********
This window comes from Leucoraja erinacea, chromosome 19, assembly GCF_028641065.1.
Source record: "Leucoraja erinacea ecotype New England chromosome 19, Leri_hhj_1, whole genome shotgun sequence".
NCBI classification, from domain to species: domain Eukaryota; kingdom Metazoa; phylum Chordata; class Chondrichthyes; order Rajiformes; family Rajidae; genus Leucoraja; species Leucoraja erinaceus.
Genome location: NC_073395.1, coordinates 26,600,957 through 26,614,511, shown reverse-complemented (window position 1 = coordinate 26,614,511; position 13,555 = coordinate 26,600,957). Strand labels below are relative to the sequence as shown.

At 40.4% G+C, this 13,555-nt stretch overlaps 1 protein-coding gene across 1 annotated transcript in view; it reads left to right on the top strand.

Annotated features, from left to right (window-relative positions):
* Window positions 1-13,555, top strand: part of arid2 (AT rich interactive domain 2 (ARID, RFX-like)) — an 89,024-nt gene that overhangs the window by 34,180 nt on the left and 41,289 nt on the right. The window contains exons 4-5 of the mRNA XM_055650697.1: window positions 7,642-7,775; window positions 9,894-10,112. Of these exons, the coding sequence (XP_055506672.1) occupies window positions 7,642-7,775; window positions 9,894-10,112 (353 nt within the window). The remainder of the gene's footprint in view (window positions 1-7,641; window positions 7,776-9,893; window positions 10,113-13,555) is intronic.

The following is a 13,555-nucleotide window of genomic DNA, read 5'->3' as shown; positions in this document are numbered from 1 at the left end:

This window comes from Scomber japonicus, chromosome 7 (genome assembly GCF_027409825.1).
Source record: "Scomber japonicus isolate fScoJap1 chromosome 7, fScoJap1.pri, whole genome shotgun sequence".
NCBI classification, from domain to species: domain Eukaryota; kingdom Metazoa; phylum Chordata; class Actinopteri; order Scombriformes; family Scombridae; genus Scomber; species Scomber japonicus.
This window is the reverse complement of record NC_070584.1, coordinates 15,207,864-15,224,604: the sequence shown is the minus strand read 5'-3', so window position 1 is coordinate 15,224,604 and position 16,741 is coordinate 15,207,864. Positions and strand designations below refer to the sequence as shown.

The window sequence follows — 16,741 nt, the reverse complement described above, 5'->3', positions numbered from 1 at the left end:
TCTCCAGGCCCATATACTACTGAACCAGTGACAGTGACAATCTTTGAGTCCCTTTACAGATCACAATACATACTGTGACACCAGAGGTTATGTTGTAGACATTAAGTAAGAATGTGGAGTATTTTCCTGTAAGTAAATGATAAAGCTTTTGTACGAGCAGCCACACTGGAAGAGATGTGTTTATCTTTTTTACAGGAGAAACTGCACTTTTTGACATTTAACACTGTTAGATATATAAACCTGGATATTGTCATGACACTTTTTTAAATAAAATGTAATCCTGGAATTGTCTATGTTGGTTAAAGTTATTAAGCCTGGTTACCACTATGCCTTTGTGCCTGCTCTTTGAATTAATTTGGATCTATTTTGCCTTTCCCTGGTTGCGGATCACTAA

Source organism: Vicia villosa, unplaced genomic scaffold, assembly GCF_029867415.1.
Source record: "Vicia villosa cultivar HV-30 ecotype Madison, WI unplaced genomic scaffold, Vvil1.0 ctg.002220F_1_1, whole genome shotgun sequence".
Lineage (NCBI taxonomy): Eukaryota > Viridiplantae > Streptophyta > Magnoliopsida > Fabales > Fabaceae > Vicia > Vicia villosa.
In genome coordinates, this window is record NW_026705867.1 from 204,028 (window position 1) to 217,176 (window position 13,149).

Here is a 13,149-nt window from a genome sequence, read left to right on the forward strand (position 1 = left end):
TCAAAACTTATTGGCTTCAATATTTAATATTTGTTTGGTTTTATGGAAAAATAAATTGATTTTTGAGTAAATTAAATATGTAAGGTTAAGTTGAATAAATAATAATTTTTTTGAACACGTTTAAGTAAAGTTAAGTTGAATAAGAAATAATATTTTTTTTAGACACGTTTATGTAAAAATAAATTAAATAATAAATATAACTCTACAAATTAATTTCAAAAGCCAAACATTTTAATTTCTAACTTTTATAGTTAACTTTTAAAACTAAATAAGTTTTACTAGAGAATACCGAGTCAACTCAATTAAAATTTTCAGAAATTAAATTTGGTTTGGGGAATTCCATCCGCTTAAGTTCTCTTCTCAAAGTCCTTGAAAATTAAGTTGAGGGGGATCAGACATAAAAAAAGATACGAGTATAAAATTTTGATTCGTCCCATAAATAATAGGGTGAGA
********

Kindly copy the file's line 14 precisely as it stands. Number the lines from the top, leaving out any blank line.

TCTCCAGGCCCATATACTACTGAACCAGTGACAGTGACAATCTTTGAGTCCCTTTACAGATCACAATACATACTGTGACACCAGAGGTTATGTTGTAGACATTAAGTAAGAATGTGGAGTATTTTCCTGTAAGTAAATGATAAAGCTTTTGTACGAGCAGCCACACTGGAAGAGATGTGTTTATCTTTTTTACAGGAGAAACTGCACTTTTTGACATTTAACACTGTTAGATATATAAACCTGGATATTGTCATGACACTTTTTTAAATAAAATGTAATCCTGGAATTGTCTATGTTGGTTAAAGTTATTAAGCCTGGTTACCACTATGCCTTTGTGCCTGCTCTTTGAATTAATTTGGATCTATTTTGCCTTTCCCTGGTTGCGGATCACTAA